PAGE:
I wouldn’t have guessed that this piece of art would strike this student in this way.  But by exposing students to a wide variety of art, the opportunity for this to happen was created.  Never underestimate the power of art.  Or a good field trip.

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Writing from Colville

If you’re not familiar with the work of contemporary Canadian artist Alex Colville, take a minute to search for his work on Google’s image search.  Colville died on July 16 but his 70-year career leaves us with lots to look at.

For more on his life and art, I’d recommend this article from the Toronto Star, but searching Wikipedia and other sources will provide more background if you’d like it.  The focus of this post will be on how Colville’s work can be incorporated into the ESL classroom.

Paintings by Alex Colville, like Truck Stop above, are typically spare in both the painting style and the story being told.  There is usually a bit of mystery — Why does the man have a cast on his arm?  Whose dog is that? — that remains unresolved, which is why so many of his paintings are so compelling.

These paintings make excellent jumping off points for storytelling.  Students can search for Alex Colville to see a number of his paintings (be warned that there is occasional nudity, but nothing too graphic) or provide access to an online gallery of images of his work to students.  From there, students can write or tell stories that answer some of the paintings’ inherent questions.  As a creative exercise, Alex Colville’s paintings provide plenty of inspiration.

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flOw

screenshot of flOw

I introduced some students to the game flOw today.  As an “art game,” I knew that it would be unlike anything most of these students had ever seen before.

So, without any introduction, I told them to open the game and give it a try.  If you’ve never played this game before, I would encourage you to try the game for yourself to recreate the students’ experience before you read the rest of this post. It’s free and only requires a browser with Flash to play.

There were mixed results initially.  One student assumed the game was loading and patiently stared at the screen.  Even after I pointed out that he could begin, he had trouble figuring out what kind of control he had within the game.  Other students began exploring and deducing the rules of the game.

A couple of students began to observe each other and to ask each other questions.  One even got up to walk around the room.  I asked them to share the rules that they had learned, which helped the others.  I also asked them what flOw was and whether it was a game.  They had several different interpretations of what was being represented within the game — from space to microorganisms — and most decided it was more of a simulation than a game.

Although some students were a bit frustrated by my lack of guidance, they quickly turned to each other to share and collaborate (in English!) on making sense of what they were experiencing, which was my goal.

Overall, this was a brief, but interesting conversation starter for these students.  Although some initially reported that they didn’t like the game very much, the had a hard time leaving it alone.  But, because the game does not contain any English (and my goal was to have them practice their English) I made sure to keep the discussion and interaction going within the class.

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More Free Photos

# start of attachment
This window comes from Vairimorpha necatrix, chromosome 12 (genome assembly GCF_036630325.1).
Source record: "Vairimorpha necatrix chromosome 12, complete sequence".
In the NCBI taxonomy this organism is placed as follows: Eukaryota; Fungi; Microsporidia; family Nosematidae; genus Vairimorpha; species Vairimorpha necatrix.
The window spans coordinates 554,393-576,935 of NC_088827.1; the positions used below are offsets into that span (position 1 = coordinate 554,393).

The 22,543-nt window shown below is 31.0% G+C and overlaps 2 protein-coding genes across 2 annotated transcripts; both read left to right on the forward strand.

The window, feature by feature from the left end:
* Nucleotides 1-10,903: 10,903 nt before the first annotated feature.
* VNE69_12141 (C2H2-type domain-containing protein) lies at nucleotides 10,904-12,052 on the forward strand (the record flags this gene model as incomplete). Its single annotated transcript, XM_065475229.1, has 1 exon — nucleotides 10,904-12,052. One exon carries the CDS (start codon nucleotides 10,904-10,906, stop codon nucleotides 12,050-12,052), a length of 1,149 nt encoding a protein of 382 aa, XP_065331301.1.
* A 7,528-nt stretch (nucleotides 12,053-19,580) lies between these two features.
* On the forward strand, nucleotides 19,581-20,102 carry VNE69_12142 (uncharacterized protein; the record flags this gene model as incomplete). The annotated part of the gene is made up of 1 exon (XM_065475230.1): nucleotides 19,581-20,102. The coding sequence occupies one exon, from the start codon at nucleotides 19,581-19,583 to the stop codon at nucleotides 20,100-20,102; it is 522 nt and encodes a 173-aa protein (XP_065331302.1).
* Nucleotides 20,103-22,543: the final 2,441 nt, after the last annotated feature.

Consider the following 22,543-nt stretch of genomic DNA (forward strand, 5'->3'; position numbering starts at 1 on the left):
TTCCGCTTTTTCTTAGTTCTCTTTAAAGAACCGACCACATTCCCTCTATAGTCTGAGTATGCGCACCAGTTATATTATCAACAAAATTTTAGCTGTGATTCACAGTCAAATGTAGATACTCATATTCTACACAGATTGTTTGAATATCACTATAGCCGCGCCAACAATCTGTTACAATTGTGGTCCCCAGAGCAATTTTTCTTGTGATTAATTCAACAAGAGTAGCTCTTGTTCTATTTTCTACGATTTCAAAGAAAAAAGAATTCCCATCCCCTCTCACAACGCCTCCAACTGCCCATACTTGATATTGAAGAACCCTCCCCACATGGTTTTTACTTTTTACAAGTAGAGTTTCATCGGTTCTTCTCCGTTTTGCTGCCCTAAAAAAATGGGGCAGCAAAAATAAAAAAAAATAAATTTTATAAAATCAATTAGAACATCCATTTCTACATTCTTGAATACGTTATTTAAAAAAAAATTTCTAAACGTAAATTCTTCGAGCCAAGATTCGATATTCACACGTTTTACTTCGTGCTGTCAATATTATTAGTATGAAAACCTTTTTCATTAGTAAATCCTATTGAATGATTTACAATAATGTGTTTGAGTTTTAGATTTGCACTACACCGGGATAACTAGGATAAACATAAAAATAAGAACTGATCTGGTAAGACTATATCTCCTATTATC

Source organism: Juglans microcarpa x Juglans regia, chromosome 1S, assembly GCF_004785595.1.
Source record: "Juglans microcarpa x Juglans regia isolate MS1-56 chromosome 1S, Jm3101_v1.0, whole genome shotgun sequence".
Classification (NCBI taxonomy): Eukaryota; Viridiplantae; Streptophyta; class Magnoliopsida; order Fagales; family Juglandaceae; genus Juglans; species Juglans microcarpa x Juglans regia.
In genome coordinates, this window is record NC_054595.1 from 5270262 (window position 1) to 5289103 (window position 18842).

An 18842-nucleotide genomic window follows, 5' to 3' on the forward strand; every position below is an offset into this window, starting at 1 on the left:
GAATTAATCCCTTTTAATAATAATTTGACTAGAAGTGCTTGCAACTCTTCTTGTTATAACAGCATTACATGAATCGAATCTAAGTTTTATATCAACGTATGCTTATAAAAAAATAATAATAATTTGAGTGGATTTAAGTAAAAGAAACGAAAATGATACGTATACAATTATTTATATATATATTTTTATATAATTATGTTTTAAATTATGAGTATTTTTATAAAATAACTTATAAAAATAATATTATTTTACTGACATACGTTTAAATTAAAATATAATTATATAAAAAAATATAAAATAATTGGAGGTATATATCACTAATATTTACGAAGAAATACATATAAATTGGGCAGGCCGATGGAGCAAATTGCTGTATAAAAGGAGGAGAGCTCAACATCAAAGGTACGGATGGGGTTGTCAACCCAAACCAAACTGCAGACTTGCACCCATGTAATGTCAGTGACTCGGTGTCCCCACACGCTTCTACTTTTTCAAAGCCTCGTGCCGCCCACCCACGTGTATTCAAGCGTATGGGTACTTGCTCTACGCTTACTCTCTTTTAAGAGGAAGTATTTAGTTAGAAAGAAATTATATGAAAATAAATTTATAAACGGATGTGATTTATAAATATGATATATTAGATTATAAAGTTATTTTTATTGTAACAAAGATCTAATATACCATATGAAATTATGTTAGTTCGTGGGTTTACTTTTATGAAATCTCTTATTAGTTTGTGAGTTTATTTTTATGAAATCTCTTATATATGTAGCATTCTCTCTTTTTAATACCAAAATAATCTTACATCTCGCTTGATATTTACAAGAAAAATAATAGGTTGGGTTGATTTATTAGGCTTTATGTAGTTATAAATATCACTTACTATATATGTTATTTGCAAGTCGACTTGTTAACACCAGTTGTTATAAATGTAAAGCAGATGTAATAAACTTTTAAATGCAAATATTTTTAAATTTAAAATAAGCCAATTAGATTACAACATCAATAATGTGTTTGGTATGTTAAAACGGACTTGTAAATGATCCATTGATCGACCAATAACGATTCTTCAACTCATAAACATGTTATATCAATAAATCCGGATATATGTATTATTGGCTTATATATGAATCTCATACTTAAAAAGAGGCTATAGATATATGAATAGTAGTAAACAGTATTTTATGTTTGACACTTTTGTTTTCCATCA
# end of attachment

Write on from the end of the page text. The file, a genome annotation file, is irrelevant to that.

robot toy

MorgueFile.com is a morbid name for a useful resource.  Despite what you might expect, this website does not contain pictures from a morgue.  A morgue file is a term from the newspaper industry to describe paper files that are inactive and only kept for reference.  Illustrators later adopted this term to refer to files of images that could serve as inspiration or reference.  MorgueFile.com is a large collection of images that are contributed to be used for reference by artists and teachers.

Once you get past the name, this is a very useful resource.  I was struck by a link on the homepage to a collection of photos of robot toys, including the one above.  There are a total of 116 toy robots in this collection, which is really interesting to skim through.

Of course, toy robots may not apply to all of your teaching needs.  Other searches revealed 66 photos labeled classroom, 234 photos labeled student, 734 photos labeled books, and 1190 photos labeled computers.   Many of the photos are high resolution and have a very professional stock-photography appearance, by which I mean objects are on white backgrounds and scenes are generic enough to be useful in many situations.  Next time you need an image for your PowerPoint presentation, consider an interesting and relevant photograph instead of canned clip art.

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How Did He Do That, Too?

alphabet carved into 26 pencil tips

“How did he do that?” wasn’t intended to be a series of posts, but I couldn’t help posting this picture.  It’s the entire alphabet carved into the tips of 26 pencils.  How did he do that, indeed.

I think this would be an interesting question to pose to an ESL class looking at this picture.  It would certainly get them talking.  Were these letters made by hand?  By machine?  How long did the alphabet take?  How many letters broke while being carved?  Which letter was the most difficult to create?  And why were such old, chewed up pencils used?

a chain carved out of pencil leadUnlike last time, I actually have some of the answers to these questions.  The alphabet was carved by an artist / carpenter from Connecticut named Dalton Ghetti.  He carves all of his sculptures by hand, without magnification, using a razor blade and a needle.  Pretty amazing stuff.

The patience required for this work is astounding.  In an article in the New York Times, he talks about this being the thing that strikes people most about his work.

I’ve always been fascinated by chain links that are carved from a single material.  I have made a few minor attempts, but nothing like the pencil seen here.  In fact, that might be another interesting question to get students talking.  How did he do that?